Roberta and Richard Huber Colloquium, Spring 2023

Roberta and Richard Huber Colloquium, Spring 2023

Wednesday, February 15, 6:30pm

Jean-Michel Basquiat: Wild Intuition

Dr. Irene Cioffi Whitfield, Jungian Analyst, The Independent Group of Analytical Psychologists (London) and the Jungian Psychoanalytic Association (New York City)

Today, Jean-Michel Basquiat’s position as one of the most innovative artists of the 20th century art is assured.  In his wildly intuitive way, and while still a teenager, he knew exactly what was in store: “I’m going to be famous and I’m going to die young.” Basquiat was an explosive genius that worked at breakneck speed, as if gripped in a hurricane of creation. During his short life, which was extinguished by a heroin overdose at the age of 27, he produced nearly 2,000 paintings, drawings and sculptures, many of them on a gigantic scale. His themes were suitably grand: royalty, heroism and the streets. His artistic enterprise took in high and low and everything in between, and his ambition for personal legacy knew no bounds – he wanted to be king of the contemporary art world and he achieved this in his lifetime. In terms of academic art history, he ascended to the highest echelons of painting practiced by Goya, Picasso, and Anselm Kiefer. The Undiscovered Genius of the Mississippi Delta of 1983 is one such work. Multi-layered in context and content, its complex meaning speaks across generations. All of Basquiat’s subjects are expressed in his singular and electrifying style – a brilliantly coloured mix of punk, cartoon, classical, linear, linguistic, and symbolic notation. Like the jazz musician Charlie Parker, who was one of Basquiat’s cultural heroes and features in his paintings, the artist’s extraordinary access to the ecstatic and destructive powers of creation extracted a terrible price on his perishable human life, but his body of work is everlasting.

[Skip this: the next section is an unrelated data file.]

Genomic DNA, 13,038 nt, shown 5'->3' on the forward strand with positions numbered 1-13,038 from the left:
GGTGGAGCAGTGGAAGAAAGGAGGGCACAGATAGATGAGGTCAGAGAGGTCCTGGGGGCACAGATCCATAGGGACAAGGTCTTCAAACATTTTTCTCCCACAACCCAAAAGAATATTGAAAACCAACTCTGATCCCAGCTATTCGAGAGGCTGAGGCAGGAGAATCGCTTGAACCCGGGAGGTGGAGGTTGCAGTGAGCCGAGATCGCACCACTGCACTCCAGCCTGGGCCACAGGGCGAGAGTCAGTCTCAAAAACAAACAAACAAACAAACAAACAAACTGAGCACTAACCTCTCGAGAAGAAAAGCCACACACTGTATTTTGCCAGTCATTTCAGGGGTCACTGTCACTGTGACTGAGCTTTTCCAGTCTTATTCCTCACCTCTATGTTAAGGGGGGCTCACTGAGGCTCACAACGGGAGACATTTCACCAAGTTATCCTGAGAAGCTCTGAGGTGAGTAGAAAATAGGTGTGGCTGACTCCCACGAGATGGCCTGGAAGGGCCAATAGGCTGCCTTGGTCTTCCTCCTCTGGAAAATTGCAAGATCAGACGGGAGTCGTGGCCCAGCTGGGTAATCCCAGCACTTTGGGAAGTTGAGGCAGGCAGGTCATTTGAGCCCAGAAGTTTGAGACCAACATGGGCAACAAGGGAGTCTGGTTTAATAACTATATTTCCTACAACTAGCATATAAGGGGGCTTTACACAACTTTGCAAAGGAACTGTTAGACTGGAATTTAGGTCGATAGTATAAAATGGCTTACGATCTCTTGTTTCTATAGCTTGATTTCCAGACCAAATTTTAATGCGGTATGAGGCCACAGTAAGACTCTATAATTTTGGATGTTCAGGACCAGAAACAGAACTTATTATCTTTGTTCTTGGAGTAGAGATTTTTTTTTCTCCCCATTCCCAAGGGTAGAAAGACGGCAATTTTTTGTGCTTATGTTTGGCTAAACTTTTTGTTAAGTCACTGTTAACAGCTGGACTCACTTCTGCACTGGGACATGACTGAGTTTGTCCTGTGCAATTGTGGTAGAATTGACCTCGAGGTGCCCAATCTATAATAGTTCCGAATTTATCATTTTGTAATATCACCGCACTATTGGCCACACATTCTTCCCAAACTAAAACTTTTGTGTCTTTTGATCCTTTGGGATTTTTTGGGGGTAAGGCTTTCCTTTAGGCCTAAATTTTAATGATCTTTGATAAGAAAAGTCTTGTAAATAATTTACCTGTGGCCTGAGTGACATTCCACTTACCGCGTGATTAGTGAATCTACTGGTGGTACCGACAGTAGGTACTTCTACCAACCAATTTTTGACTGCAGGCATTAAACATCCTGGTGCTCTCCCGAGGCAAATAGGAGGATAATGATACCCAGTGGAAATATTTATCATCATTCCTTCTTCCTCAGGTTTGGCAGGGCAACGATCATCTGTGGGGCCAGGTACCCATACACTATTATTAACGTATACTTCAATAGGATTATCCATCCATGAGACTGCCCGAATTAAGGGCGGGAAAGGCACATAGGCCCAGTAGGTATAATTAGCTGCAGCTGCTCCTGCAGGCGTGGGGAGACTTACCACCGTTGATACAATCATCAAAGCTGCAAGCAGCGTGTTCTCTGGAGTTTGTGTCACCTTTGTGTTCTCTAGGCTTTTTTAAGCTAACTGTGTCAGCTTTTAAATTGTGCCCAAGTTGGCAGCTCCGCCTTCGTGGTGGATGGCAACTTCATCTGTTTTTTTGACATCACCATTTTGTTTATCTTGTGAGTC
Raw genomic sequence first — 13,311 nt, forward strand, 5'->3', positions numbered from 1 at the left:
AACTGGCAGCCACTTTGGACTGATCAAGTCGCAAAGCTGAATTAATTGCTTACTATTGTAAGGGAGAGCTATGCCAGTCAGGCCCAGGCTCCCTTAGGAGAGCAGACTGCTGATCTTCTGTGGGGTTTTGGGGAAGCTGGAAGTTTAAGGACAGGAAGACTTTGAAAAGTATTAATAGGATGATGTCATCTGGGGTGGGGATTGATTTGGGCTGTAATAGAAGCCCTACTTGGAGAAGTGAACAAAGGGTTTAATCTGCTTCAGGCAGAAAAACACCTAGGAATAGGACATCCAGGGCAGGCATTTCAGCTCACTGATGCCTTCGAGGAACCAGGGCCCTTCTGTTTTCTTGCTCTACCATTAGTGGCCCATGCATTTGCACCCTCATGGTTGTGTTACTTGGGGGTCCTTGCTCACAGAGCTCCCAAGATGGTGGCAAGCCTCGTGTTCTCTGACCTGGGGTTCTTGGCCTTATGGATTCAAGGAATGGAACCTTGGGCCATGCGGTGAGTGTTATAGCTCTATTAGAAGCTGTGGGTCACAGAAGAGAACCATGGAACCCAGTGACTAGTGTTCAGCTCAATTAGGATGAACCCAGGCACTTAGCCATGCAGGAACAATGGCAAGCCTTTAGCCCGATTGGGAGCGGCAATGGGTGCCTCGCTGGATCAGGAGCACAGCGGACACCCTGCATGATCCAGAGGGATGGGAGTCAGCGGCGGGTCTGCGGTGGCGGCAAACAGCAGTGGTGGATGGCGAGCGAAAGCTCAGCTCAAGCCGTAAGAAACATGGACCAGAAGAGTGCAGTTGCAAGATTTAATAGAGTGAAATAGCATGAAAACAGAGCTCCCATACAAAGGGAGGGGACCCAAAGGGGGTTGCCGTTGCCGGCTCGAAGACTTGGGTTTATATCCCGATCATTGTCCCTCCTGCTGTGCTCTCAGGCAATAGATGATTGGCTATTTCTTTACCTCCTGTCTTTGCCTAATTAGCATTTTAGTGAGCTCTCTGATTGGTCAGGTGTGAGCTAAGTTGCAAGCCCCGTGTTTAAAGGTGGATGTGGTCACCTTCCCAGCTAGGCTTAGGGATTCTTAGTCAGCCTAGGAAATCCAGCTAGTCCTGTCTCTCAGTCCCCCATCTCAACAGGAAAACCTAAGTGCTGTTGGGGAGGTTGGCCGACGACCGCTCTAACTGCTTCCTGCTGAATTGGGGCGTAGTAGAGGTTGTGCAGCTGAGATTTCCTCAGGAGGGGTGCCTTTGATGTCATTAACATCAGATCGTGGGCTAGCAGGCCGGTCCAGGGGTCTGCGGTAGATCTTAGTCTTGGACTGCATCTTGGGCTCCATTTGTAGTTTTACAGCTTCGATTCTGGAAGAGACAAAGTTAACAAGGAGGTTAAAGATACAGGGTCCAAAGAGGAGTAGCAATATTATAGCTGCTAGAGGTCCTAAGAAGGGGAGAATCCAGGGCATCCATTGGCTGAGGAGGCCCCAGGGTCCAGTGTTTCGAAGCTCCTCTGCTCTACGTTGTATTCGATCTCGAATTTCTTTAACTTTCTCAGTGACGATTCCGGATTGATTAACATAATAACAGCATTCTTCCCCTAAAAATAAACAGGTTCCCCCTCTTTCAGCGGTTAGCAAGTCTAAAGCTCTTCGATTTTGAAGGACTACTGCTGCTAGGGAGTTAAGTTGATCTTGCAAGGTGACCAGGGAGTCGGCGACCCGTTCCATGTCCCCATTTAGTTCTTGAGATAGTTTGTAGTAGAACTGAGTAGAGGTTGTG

Wednesday, February 22, 6:30pm

Luigi Valadier in Nicaragua

Xavier F. Salomon, Deputy Director and Peter Jay Sharp Chief Curator, the Frick Collection

In January 1767, the silversmith Luigi Valadier (1726–1785) exhibited—in his workshop on Via del Babuino near the Spanish Steps in Rome—a monumental monstrance “destined for a principal church of Mexico, that is in the Indies of Spain”. The following year, on 17 September 1768, Valadier exhibited in his workshop more objects destined for that same “principal church” in Mexico: candlesticks, chalices and three altar lecterns. These works of art have been considered lost and have remained untraced for more than two hundred and fifty years. This lecture presents, for the first time, the unexpected finding of thirty objects by Valadier in the Cathedral of León in Nicaragua, where they have remained—unrecognized—since the eighteenth century, and will present new information as to how the objects travelled from Europe to Central America.


The Duke House Exhibition Series brings contemporary art to the walls of the Institute’s landmarked James B. Duke House. (Website in Construction).


Photo Credits: María Magdalena Campos Pons, Bin Bin Lady, The Papaya, 2005. Courtesy of the artist and Gallery Wendi Norris, San Francisco